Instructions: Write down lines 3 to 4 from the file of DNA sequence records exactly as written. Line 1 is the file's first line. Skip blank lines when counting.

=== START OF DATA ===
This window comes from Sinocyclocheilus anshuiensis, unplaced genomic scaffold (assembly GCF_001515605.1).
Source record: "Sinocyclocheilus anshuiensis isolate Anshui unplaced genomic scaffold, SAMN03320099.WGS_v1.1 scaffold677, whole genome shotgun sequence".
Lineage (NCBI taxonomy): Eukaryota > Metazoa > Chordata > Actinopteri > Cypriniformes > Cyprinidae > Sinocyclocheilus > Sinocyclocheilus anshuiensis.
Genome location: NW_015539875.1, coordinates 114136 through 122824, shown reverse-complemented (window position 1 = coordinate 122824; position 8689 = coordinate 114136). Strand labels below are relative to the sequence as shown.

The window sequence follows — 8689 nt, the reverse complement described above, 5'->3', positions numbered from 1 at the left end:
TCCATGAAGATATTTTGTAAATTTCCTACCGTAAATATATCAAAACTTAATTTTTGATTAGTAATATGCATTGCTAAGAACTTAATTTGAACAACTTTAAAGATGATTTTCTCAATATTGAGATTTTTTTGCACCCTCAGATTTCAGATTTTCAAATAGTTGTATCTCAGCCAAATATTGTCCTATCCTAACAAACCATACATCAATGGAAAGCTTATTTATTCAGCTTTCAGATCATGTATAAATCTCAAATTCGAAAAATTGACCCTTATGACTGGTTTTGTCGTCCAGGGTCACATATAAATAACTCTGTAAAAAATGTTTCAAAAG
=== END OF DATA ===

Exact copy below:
Lineage (NCBI taxonomy): Eukaryota > Metazoa > Chordata > Actinopteri > Cypriniformes > Cyprinidae > Sinocyclocheilus > Sinocyclocheilus anshuiensis.
Genome location: NW_015539875.1, coordinates 114136 through 122824, shown reverse-complemented (window position 1 = coordinate 122824; position 8689 = coordinate 114136). Strand labels below are relative to the sequence as shown.